SCOTT SIMON, host:
And let's pick up on what Dan mentioned, the U.S. and Iraq reaching a tentative agreement governing the deployment of U.S. forces in Iraq over the next three years. The deal took months of negotiations. Now both governments have to try and sell the deal to their lawmakers and their own citizens, as NPR's JJ Sutherland reports.
JJ SUTHERLAND: The draft status-of-forces agreement, or SOFA, as it's called in the acronym-happy world of the federal government, hasn't been released to the public, but American and Iraqi officials say there were two major points of contention. The first is a timeline. The draft calls for all American combat troops to be out of Iraq by 2012. The second and stickier is whether American personnel, troops and contractors accused of committing serious crimes while off duty and off base can be tried in Iraqi courts.
There are deep concerns that Americans would not receive a fair trial in a judicial system that is still being rebuilt after decades of Saddam Hussein's influence. Secretary of Defense Robert Gates has been assuring U.S. lawmakers that there are safeguards to protect U.S. troops that run into trouble with the law in Iraq.
Mr. ROBERT GATES (Secretary of Defense, U.S.): I can tell you that Admiral Mullen, chairman of the Joint Chiefs of Staff, General Petraeus, General Odierno and I are all satisfied that our men and women in uniform serving in Iraq are well protected.
SUTHERLAND: That's not good enough for Congressman Joe Sestak, a Democrat from Pennsylvania, a member of the House Armed Services Committee and a retired three-star admiral.
Congressman JOE SESTAK (Democrat, Pennsylvania): My understanding is that the word Secretary Gates once used in briefing someone on this is he believes that this will take care of our soldiers and that the ultimate decision, he believes, will be left up to the American commander. The word "believe" is not good enough.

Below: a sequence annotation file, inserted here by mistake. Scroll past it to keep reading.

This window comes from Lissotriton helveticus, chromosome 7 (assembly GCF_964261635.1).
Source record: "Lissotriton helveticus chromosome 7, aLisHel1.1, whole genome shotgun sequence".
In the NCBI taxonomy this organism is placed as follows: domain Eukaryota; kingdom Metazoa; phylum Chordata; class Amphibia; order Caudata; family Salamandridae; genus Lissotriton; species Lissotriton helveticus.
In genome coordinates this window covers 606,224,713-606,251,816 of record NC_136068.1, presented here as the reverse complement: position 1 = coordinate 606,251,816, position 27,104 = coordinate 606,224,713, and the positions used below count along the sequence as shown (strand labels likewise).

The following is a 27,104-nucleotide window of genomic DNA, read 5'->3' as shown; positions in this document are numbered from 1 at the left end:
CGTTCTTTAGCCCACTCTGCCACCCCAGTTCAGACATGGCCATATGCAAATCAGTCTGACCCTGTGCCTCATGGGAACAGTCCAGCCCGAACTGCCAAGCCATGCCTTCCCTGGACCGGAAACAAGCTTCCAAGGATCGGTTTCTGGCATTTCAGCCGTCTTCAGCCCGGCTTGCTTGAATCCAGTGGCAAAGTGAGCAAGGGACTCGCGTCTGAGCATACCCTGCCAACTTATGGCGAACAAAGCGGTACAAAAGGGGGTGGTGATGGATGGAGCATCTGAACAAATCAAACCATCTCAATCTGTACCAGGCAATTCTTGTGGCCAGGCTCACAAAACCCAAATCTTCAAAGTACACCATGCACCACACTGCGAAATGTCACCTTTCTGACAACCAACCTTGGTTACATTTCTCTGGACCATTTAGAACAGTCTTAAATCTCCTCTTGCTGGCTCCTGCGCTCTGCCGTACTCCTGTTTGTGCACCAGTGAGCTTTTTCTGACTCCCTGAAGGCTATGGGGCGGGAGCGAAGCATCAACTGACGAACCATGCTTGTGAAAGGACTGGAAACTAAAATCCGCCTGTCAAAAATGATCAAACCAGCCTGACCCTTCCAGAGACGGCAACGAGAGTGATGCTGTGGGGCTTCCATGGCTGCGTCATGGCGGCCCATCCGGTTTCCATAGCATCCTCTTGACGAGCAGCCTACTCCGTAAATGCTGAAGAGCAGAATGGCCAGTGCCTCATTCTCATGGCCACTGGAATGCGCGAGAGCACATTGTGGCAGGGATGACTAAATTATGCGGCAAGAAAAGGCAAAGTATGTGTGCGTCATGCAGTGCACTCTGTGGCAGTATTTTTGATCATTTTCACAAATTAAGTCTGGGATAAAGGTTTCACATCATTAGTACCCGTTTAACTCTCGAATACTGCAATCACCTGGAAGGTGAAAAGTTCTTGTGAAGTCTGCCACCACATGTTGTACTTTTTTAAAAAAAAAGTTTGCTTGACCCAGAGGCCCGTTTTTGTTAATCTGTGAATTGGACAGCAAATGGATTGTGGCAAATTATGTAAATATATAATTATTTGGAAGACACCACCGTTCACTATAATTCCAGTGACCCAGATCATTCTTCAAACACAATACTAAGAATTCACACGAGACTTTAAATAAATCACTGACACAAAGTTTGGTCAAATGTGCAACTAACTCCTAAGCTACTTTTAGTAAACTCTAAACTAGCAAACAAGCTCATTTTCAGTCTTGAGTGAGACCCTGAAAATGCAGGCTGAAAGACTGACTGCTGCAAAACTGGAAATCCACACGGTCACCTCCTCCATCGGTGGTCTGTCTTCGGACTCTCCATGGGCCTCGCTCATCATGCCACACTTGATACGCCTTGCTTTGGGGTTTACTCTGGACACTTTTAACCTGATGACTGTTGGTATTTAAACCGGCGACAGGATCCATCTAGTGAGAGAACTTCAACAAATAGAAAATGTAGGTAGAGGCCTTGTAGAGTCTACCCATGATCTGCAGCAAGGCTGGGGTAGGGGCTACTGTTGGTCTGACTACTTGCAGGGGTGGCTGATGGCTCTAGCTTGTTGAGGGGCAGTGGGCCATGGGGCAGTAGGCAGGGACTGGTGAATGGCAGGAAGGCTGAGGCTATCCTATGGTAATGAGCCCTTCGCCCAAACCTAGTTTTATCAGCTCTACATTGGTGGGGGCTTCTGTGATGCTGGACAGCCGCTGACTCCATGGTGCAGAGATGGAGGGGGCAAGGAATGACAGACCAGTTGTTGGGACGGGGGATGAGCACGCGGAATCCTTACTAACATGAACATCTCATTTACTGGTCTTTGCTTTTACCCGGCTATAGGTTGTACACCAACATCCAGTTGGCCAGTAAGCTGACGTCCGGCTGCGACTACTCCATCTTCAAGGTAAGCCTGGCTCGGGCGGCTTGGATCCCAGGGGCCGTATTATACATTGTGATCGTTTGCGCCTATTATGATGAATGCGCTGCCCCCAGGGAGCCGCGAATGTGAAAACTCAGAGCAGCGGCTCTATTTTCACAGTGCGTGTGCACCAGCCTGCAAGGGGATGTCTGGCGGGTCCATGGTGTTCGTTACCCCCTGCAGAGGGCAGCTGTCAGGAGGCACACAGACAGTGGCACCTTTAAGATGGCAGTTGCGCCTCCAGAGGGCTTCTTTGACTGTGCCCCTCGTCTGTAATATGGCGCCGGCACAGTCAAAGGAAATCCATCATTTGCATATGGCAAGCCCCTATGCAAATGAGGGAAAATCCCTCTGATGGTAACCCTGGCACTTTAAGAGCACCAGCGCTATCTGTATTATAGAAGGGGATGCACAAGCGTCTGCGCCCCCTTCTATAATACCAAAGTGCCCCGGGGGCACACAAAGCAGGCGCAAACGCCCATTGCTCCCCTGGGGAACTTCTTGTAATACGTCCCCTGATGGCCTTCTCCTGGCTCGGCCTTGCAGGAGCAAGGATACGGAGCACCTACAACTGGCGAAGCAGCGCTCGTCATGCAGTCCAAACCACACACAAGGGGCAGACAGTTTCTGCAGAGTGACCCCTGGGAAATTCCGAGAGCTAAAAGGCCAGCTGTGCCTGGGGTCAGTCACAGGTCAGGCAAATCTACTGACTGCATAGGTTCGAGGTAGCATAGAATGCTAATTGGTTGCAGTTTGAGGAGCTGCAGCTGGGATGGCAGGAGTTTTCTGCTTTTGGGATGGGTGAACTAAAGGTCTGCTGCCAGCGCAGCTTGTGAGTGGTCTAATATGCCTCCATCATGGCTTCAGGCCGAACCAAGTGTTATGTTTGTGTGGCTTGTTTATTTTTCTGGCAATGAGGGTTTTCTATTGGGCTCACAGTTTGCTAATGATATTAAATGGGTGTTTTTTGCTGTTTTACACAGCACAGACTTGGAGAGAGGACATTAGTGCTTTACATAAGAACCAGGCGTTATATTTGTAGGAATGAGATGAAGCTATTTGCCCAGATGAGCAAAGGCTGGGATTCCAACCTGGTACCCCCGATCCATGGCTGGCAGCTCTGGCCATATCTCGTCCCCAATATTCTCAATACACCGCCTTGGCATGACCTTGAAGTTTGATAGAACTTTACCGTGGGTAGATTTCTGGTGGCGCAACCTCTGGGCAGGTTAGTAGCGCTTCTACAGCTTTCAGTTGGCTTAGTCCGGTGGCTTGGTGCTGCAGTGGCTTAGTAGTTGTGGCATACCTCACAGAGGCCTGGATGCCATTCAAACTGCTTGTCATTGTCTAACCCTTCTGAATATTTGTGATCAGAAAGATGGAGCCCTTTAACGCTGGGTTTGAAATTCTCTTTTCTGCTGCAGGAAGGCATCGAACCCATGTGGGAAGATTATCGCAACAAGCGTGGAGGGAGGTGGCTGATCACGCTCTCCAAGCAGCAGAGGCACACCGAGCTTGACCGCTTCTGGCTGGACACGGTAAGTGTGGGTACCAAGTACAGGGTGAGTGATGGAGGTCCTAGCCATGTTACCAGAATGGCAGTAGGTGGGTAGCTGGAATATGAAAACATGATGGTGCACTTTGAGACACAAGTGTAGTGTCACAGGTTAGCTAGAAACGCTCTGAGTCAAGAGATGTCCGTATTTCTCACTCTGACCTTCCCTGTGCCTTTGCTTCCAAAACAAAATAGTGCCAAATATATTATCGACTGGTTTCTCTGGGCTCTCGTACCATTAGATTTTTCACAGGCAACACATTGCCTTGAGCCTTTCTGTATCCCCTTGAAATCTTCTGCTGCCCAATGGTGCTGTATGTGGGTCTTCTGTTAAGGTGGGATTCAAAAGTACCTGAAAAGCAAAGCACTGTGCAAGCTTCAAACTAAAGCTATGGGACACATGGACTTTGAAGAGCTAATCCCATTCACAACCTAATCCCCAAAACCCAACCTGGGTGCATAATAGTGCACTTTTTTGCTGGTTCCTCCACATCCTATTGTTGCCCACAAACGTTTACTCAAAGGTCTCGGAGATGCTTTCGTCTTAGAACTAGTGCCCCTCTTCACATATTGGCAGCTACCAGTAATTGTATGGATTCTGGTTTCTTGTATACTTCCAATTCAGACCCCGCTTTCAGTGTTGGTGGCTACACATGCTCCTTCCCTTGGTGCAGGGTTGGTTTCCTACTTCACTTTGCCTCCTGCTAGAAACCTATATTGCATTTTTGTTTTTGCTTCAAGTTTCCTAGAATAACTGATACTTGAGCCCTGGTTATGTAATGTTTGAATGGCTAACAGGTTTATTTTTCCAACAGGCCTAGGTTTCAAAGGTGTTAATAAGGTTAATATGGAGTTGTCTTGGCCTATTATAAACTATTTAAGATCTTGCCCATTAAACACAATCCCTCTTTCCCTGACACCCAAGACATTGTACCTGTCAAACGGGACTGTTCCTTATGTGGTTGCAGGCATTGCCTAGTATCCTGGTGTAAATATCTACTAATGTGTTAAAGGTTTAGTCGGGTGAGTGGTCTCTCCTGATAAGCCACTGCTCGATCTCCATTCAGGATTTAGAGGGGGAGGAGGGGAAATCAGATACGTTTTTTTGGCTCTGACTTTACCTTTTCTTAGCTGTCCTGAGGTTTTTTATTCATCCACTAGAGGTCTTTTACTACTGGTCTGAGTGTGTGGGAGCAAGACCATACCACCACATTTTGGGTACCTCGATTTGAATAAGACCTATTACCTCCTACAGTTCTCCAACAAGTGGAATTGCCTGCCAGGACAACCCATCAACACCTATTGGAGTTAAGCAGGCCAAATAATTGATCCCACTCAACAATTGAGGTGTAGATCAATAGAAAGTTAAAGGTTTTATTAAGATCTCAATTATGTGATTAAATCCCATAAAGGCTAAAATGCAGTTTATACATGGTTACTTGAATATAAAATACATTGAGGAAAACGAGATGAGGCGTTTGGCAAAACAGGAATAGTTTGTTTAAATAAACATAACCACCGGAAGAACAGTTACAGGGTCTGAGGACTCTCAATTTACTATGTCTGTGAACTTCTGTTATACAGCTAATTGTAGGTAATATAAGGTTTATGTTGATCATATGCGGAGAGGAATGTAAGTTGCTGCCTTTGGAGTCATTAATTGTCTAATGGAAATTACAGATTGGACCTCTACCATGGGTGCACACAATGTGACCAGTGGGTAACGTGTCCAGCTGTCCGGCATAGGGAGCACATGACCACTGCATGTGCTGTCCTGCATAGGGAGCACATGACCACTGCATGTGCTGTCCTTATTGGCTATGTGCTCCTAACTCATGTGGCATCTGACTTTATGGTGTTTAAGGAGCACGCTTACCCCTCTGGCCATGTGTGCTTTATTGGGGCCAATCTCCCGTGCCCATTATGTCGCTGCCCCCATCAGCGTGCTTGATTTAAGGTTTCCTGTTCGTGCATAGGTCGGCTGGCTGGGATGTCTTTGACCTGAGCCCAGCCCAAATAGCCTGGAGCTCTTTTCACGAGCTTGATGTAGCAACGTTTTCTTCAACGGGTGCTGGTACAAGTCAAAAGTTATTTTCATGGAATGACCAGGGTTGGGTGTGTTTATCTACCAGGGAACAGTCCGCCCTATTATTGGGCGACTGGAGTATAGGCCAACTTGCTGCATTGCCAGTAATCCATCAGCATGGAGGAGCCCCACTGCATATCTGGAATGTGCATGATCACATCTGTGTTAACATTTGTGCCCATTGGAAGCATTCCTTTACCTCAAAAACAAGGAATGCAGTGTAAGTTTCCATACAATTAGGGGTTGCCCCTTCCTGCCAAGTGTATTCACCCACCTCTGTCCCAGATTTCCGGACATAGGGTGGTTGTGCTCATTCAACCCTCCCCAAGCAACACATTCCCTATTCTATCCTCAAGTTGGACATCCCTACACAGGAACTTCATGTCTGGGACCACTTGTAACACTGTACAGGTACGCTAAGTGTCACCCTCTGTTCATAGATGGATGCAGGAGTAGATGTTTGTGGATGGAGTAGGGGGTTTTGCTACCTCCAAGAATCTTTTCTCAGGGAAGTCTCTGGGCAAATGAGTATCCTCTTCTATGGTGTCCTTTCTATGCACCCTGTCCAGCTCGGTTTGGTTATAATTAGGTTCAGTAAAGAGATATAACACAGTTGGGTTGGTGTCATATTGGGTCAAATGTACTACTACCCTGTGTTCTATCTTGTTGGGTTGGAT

SUTHERLAND: Sestak and other members of Congress aren't alone in their worries about the draft agreement. In Baghdad, though, the greatest expression of concern was about the timetable.
(Soundbite of Iraqi chanting)
SUTHERLAND: We will cut off the hands of whoever signs the SOFA, was the chant after Friday prayers yesterday in Sadar city in Baghdad. The sprawling Shiite slum is a stronghold of radical anti-American cleric Muqtada al-Sadr. He and his followers are vehemently against the SOFA because it allows U.S. troops to stay in Iraq for any time whatsoever. Salam Solomon(ph) is a follower of Sadr.
Mr. SALAM SOLOMON: (Through Translator) The SOFA, it's just another lie. We don't trust the Americans because you know and I know that the Americans will stay forever. That's why we're protesting, because the SOFA is just another lie or another alibi for the U.S. occupation existence.
SUTHERLAND: The Iraqi parliament is expected to take up the SOFA in the next few days, and it is far from certain the deal will pass. What happens if there's no agreement is unclear. The UN mandate that authorizes U.S. forces in Iraq expires at the end of the year. And what happens without a status-of-forces agreement is unknown territory. JJ Sutherland, NPR News, the Pentagon.
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